BEIRUT (AP) — Syrian government troops launched an assault Wednesday to regain control of a northern village that was the site of an alleged chemical weapons attack earlier this year, activists said.
The push on Khan al-Assal, a village on the southwestern outskirts of the embattled city of Aleppo, comes more than a week after it was captured by the rebels.
The capture was a rare battlefield success for the rebels as opposition forces recently suffered two major setbacks during a wide-ranging government offensive in central Syria. In June, President Bashar Assad's army recaptured the strategic town of Qusair near the Lebanese border and earlier this week, government troops took control of a district in the city of Homs that has been the opposition stronghold since the beginning of the conflict.
The Britain-based Syrian Observatory for Human Rights said 150 government soldiers were killed after Khan al-Assal fell to the rebels. The Observatory said the army attacked rebel positions Wednesday outside the village after bringing in reinforcements.
Khan al-Assal was the scene of a purported chemical attack on March 19 that killed at least 30 people. Assad's regime and the rebels have blamed each other for that attack.
Last week, the government indicated it agreed with a U.N. team on a possible investigation into chemical attacks. It was the first time U.N. weapons experts had visited Damascus since allegations emerged about chemical agents being used.
Khan al-Assal was under government control in March but was captured by the rebels on July 22. Even if the U.N. team is granted access to the village, it may be difficult to find evidence from the March attack because so much time has passed.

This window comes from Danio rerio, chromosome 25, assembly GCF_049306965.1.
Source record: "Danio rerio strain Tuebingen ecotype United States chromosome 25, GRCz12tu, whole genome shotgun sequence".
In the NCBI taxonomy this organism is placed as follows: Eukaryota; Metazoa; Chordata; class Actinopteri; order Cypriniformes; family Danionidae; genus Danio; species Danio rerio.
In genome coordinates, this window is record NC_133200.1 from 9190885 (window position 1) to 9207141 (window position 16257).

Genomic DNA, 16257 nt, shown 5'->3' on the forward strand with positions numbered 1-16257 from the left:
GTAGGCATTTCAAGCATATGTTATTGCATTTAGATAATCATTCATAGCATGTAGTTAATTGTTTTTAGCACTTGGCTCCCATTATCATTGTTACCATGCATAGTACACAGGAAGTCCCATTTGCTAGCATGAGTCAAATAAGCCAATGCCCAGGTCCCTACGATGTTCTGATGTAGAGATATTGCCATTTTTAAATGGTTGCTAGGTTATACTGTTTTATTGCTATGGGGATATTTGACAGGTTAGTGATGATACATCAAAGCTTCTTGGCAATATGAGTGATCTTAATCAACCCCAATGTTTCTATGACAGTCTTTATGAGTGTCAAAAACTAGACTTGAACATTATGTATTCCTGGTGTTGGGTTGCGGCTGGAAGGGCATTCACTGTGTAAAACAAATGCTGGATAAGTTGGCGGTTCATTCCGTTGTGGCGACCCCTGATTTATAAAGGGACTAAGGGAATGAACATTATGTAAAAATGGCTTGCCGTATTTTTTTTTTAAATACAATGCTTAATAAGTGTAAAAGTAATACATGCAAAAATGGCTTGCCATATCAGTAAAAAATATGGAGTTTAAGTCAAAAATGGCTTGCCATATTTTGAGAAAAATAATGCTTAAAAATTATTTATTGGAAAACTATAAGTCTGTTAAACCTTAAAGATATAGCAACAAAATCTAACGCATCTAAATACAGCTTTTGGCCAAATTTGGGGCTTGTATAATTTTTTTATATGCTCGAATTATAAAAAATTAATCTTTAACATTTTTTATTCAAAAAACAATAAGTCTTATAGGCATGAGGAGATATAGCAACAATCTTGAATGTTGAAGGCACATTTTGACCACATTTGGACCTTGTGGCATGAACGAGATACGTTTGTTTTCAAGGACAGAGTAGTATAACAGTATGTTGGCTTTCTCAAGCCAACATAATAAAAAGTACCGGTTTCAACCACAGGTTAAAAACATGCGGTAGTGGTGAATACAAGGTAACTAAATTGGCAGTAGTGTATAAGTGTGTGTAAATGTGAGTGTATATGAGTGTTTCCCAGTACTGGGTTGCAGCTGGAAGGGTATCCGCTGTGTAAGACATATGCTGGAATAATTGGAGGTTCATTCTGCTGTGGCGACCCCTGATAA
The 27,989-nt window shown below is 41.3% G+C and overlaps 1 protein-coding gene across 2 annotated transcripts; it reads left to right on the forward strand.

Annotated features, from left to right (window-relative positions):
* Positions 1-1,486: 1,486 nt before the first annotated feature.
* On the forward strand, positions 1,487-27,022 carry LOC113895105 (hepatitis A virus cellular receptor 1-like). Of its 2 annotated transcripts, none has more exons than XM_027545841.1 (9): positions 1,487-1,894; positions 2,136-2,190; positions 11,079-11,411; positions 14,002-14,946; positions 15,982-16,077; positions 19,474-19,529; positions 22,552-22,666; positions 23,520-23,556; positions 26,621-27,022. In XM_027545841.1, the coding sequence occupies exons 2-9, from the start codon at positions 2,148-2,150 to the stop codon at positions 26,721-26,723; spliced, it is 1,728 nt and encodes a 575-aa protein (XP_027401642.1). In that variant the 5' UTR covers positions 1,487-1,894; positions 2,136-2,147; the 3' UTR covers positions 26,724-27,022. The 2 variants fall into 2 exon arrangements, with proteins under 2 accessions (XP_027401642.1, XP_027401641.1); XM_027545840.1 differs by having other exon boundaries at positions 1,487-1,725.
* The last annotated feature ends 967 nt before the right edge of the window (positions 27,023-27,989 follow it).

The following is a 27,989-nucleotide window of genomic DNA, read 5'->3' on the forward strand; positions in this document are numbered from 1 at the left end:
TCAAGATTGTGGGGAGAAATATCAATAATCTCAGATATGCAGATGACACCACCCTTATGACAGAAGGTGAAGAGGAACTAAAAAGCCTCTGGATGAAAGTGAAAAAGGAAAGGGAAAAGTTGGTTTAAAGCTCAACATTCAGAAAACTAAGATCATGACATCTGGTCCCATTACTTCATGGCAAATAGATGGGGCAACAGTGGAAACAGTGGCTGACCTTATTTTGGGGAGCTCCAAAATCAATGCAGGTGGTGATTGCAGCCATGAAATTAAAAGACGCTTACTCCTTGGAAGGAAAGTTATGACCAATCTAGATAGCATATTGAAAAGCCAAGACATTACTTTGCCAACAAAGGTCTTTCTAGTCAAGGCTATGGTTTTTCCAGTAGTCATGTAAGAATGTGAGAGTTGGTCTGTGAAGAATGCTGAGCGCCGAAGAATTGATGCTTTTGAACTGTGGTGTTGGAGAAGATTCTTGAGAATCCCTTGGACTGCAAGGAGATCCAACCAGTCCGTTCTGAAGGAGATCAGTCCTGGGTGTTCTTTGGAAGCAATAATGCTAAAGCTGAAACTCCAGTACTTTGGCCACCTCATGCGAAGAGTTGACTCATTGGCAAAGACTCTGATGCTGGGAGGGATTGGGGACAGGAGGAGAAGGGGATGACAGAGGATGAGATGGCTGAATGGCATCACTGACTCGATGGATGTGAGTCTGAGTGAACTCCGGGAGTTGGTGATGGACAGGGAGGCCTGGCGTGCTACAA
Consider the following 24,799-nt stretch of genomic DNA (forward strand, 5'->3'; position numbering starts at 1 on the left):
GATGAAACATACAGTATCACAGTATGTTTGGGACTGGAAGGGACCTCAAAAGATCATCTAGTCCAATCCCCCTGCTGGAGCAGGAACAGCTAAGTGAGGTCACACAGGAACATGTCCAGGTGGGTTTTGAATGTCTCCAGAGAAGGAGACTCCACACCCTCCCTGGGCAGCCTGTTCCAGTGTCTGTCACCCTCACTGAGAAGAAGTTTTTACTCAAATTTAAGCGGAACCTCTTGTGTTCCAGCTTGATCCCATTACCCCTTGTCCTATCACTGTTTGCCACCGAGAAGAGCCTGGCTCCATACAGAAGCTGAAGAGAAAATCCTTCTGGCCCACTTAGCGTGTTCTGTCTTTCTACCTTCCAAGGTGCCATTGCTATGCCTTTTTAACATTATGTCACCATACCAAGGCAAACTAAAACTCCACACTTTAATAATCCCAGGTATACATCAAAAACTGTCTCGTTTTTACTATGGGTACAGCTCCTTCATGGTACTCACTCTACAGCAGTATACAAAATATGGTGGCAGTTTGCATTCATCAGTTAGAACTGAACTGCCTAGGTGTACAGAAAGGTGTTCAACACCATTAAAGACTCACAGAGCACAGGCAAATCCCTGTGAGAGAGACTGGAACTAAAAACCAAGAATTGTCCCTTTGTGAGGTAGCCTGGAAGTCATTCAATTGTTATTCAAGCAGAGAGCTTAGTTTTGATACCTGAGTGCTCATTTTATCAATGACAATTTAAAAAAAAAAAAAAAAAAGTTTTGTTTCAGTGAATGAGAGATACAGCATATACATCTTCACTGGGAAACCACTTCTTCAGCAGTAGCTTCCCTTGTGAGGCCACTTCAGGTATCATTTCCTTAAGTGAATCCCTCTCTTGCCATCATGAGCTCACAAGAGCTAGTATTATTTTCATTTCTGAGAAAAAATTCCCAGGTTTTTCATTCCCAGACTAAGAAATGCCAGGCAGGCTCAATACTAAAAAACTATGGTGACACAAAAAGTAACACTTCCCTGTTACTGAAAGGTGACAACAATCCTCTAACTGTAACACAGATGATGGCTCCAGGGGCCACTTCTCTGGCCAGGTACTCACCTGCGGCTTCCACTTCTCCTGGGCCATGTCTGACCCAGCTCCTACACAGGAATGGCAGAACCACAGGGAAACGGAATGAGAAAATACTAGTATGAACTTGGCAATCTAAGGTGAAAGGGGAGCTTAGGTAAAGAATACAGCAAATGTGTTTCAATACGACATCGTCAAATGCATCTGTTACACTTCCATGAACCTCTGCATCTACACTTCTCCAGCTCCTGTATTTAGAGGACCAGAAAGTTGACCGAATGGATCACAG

Earlier this month, the U.N. said it has received 13 reports of alleged chemical weapons use in Syria.
At the Vatican, Pope Francis prayed Wednesday for a priest missing in Syria during a Mass with fellow Jesuits in Rome's Church of Jesus. Activists say Paolo Dall'Oglio, an Italian Jesuit priest, went missing two days ago while on a trip to the rebel-held northeastern city of Raqqa. Dall'Oglio is an Assad opponent who was expelled last year from Syria, where he had lived for 30 years.
He reportedly went in to Raqqa to meet with al-Qaida-linked militants there.
During a prayer, the pope remembered two other Jesuits who had died, and then added: "I am thinking of Father Paolo."
The Rev. Federico Lombardi, a Vatican spokesman, said that the Holy See is closely monitoring for any information about the whereabouts of Dall'Oglio, adding that the priest was in Syria with good intentions.
"If Father Dall'Oglio is working on initiatives for the good, let's hope he completes them. We are close to him spiritually," Lombardi told journalists at the Vatican. He described Dall'Oglio as "a courageous person, informed of the risks" inside Syria and someone who "knows those places well."
Also Thursday, an international media watch dog condemned the abduction of three employees of Orient TV, a Syrian opposition-linked satellite channel, calling on their captors to immediately release them.
Reporter Obeida Batal, soundman Hosam Nizam al-Dine and technician Aboud al-Atik were kidnapped July 25 after an attack on the Orient TV office in Tel Rifaat, a town 40 kilometers (25 miles) north of Aleppo, the advocacy group Reporters Without Borders said in a statement.
Their abduction came a day after a Polish journalist, Marcin Suder, was taken hostage in Saraqeb, in the northwestern province of Idlib.
Also, Iran announced it will provide Damascus with a $3.6 billion credit line for buying oil, according to a report late Tuesday by state news service SANA. Iran is a close ally of Assad.
Associated Press writer Coleen Barry in Milan contributed to this report.
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